employment statistics at the plant found more than 3,000 employees listed at one point, with three
shifts and workers brought here by bus from as far away as New Bedford.
Selectmen met with Rockwell officials yesterday and heard the news release to the future closing
of the plant. The news conference was scheduled for 7 p.m. yesterday by the board which issued a
prepared statement on the matter. John Hayes, chairman of the Board of Selectmen stated that
Rockwell had experienced a declining business where loom orders were concerned. In 1974, the firm
had orders for over 10,000 looms. In 1978, this figure dropped to 1,000 looms and for the firms fiscal
1979, the orders are lower than 1,000.
The local plant has been engaged recently in making parts to maintain and keep looms it
previously manufactured in running condition. The works will be consolidated in Spartanburg,
eliminating transportation costs between Hopedale and Spartanburg. Hayes also cited the fact that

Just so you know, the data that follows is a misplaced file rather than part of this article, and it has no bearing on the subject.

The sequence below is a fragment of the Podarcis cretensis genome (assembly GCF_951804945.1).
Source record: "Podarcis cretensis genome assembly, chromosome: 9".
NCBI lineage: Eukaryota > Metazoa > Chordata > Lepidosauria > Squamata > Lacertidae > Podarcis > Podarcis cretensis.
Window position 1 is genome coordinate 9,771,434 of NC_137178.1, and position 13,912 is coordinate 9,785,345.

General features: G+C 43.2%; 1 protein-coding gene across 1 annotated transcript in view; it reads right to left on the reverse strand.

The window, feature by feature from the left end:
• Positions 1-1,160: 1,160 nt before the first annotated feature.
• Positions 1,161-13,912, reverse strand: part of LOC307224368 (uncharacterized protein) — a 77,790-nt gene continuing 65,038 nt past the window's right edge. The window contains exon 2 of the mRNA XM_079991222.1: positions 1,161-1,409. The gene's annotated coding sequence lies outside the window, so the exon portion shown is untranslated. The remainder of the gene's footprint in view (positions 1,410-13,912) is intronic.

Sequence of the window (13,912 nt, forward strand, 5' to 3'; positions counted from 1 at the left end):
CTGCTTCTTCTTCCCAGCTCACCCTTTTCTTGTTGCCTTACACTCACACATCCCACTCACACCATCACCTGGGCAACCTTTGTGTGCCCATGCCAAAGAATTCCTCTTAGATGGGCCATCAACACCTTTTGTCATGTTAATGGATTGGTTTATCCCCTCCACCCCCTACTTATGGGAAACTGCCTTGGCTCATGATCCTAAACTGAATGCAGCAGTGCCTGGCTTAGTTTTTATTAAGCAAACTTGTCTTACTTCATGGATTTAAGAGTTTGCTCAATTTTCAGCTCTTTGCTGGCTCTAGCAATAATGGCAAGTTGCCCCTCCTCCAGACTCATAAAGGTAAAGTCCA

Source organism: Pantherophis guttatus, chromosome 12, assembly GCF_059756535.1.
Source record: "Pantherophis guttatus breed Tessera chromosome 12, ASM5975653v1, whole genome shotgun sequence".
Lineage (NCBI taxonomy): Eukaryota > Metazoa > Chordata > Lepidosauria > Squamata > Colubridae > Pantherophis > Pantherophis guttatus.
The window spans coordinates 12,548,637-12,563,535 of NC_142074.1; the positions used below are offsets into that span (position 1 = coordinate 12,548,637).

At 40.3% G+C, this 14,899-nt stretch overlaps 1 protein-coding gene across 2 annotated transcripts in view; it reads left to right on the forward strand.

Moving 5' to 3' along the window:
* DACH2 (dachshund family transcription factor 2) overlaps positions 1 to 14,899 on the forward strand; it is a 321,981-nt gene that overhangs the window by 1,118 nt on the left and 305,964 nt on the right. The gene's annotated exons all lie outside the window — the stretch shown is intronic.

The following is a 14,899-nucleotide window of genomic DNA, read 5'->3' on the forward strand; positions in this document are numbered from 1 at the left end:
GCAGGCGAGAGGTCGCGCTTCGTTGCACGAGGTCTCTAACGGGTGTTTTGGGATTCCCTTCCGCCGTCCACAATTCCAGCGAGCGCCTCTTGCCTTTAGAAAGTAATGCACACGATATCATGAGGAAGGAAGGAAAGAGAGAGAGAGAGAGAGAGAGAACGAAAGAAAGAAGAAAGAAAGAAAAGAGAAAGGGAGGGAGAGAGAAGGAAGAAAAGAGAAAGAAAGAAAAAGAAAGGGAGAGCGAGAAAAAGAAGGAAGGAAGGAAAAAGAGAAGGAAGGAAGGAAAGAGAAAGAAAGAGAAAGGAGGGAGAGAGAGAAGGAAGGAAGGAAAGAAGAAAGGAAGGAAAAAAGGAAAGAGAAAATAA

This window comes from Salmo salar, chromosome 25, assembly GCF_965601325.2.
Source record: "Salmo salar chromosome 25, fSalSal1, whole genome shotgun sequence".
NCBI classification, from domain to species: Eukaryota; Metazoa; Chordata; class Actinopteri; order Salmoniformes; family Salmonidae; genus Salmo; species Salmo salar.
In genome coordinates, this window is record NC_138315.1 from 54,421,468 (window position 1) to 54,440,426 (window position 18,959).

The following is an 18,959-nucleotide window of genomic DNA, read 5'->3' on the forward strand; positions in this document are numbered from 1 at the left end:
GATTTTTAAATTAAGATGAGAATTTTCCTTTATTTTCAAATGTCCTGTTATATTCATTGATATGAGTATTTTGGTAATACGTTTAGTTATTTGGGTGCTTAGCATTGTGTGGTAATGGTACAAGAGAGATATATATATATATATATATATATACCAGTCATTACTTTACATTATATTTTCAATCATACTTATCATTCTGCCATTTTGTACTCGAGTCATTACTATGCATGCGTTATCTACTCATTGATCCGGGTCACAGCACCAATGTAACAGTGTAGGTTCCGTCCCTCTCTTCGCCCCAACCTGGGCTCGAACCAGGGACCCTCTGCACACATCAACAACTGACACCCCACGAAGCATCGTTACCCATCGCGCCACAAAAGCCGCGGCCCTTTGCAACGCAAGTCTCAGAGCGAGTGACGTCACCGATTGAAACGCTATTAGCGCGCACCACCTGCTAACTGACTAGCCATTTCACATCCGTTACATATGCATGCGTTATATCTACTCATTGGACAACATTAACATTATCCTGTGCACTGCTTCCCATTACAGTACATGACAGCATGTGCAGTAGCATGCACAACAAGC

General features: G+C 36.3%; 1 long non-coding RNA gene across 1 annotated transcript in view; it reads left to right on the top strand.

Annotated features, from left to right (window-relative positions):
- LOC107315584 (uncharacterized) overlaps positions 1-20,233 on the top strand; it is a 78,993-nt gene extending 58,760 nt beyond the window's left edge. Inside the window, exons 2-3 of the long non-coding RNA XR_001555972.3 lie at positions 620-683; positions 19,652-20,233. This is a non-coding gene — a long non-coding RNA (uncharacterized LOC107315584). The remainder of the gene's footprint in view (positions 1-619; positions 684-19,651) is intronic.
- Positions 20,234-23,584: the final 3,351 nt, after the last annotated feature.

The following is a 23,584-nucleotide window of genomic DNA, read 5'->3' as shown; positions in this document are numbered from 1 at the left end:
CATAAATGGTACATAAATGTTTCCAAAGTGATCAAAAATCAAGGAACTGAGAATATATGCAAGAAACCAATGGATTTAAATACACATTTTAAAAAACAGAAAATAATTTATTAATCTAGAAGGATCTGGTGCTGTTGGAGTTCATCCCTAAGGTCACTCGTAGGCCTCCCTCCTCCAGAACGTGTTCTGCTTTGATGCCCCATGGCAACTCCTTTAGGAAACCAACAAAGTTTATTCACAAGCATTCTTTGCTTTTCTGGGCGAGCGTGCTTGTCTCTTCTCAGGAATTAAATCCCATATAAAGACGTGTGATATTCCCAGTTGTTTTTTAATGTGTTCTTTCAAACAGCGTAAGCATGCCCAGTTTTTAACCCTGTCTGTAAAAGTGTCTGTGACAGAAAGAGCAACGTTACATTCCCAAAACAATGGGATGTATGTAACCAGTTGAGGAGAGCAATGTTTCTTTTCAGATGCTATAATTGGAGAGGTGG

OSHA requirements and federal and state noise pollution standards in some areas make it
impossible to use (and subsequently sell) the fly shuttle loom which Draper’s is noted for. Hayes
stated in short, “They (Rockwell) cannot support the facility here.” Hayes further stated that the board
had received no indication of the firm’s plans for phasing out the local plant.
Hayes stated that the reason for calling last night’s news conference was two-fold. First, the
company and affected union personnel held a meeting about the closing yesterday afternoon. Hayes
stated, “Word of the impending closing would be out before the press releases and this board felt
responsible to the townspeople to let them know that federal officials had been contacted for future
The second reason cited by Hayes for calling the conference was to advise the people of the town
that the board was given the courtesy of being advised by Rockwell officials of the upcoming closing.
Hayes stated that from time to time meetings had been held between Rockwell officials and town
officials to keep the local group apprised of the firm’s status. Hayes noted that the board held a
meeting with Thomas Hopkins about a month ago and had discussed at that time the sewer
situation, the best use of the land owned by Rockwell and placed on the market for sale over the past
year. Hayes stated that the board received no indication at that time of the closing of the plant,
although Hopkins did not paint a pretty picture of conditions at that time.
Selectman Barrows stated that the board had asked if there were any possibility that the existing